• Crowdfund your deposit: Family or friends might support your campaign, especially if it’s a New Year’s resolution or birthday wish. Sharing your goal also helps with accountability. Consider how private you want your campaign to be. Ask about a crowdfunding site’s privacy settings and fees before getting started. The goal amount you set should take into account the website’s cut of the funds raised.

Saving by yourself is a thing of the past. Banking portals and tools can simplify budgeting.

  • Automate payments: Set up monthly automatic transfers to a savings account. Even $5 a month brings you closer to your goal.
  • Use a budgeting app: Mobile apps link bank accounts to track spending. Some let you set goals according to your budget and spending habits.

» MORE: How to build an emergency fund

Understanding secured credit cards

Once you have a deposit, it’s time to choose a secured card. Secured credit cards offer the chance to build credit. Look for one that reports to all three credit bureaus so that your on-time payments will help build your credit. Many issuers offer the option to upgrade to a regular unsecured card (and get your deposit back) without having to close the account, which will be better for your credit score.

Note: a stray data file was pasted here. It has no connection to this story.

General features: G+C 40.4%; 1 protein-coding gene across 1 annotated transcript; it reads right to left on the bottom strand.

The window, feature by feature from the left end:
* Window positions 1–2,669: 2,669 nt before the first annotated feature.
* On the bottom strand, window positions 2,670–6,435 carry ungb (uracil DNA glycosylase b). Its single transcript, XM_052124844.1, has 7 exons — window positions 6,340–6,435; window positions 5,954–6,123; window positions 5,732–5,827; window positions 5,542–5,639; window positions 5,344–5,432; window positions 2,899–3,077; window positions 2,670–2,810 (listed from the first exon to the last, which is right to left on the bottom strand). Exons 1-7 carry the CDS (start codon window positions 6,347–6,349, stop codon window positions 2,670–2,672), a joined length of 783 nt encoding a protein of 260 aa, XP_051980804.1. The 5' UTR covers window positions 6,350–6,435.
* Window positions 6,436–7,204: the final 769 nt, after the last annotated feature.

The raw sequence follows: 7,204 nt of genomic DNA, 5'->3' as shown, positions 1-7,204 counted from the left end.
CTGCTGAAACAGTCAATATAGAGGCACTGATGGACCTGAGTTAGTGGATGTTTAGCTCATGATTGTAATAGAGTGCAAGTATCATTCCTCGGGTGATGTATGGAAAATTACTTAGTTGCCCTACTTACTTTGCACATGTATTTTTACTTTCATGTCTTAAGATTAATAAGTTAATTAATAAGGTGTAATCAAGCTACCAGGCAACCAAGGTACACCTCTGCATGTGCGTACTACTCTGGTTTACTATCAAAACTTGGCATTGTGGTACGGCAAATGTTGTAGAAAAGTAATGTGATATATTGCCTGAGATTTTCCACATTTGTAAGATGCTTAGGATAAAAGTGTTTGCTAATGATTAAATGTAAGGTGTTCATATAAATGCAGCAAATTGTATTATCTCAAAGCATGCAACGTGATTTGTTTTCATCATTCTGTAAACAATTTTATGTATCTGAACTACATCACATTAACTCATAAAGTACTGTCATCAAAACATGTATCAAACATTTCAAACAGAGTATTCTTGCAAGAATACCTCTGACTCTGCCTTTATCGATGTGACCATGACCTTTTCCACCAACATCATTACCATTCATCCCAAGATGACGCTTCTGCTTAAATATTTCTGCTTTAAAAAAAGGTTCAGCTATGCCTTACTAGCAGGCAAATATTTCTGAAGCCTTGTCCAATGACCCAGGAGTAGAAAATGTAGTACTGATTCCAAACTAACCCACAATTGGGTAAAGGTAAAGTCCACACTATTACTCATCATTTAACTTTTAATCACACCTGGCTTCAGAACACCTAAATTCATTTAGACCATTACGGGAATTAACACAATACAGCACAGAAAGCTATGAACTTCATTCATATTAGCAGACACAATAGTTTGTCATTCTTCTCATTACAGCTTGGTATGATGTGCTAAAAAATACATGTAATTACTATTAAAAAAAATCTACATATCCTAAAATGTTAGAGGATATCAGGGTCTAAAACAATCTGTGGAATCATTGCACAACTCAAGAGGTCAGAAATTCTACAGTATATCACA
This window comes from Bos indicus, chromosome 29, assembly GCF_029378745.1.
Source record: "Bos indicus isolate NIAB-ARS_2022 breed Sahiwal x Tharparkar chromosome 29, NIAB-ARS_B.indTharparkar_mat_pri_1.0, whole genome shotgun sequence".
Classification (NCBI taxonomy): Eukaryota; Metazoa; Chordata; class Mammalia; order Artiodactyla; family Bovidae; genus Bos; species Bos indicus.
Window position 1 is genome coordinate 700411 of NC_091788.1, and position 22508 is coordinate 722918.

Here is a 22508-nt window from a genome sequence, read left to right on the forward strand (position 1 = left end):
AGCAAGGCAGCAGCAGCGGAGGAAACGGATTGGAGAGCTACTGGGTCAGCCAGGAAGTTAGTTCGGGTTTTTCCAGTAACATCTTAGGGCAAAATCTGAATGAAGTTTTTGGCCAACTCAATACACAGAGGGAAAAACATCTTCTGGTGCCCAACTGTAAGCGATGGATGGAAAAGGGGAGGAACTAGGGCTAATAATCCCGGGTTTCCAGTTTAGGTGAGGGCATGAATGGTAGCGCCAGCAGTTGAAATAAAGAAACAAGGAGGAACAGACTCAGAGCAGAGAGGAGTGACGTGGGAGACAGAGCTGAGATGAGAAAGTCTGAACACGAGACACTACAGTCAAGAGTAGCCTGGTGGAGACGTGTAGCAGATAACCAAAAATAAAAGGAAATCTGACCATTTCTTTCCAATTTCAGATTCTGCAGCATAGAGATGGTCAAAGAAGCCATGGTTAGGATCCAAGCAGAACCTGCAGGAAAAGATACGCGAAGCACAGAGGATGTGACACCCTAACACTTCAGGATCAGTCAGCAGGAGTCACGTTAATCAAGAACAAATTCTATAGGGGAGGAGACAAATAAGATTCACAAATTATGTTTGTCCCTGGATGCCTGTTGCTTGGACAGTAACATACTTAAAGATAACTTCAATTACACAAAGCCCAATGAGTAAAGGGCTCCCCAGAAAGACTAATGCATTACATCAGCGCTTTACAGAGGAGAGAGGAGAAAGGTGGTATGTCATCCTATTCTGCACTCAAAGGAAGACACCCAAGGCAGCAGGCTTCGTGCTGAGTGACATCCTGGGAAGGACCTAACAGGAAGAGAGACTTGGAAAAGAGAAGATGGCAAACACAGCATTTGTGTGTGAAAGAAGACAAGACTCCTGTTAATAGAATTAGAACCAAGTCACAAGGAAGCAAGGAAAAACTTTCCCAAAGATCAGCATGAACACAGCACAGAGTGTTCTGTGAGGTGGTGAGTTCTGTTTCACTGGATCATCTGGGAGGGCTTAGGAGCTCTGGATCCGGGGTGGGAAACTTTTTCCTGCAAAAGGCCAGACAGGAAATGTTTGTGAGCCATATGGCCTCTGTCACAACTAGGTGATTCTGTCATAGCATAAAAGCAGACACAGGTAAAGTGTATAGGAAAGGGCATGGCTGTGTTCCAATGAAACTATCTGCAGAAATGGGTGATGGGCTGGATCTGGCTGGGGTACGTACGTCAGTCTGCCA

Secured credit cards aren’t meant for heavy use. Their purpose is to demonstrate that you can be trusted with credit. Make a few purchases each month, then pay the balance in full and on time to avoid interest and fees. Don’t charge more than 30% of your credit limit, which can hurt your credit score; with a $200 or $300 deposit, that’s only $60 or $90.

Get to know your secured credit card and swipe by its rules. It may be temporary, but the impact on your credit isn’t.

» MORE: NerdWallet’s best secured credit cards

Melissa Lambarena is a staff writer at NerdWallet, a personal finance website. Email: Twitter: @LissaLambarena.

How One Engineer Made His Hobby Pay Off

For years, Jacques Hopkins wanted to make money online with a flexible side gig. Now the former electrical engineer has found a niche that has become his career: teaching people to play modern songs on the piano in 21 days, all over the internet.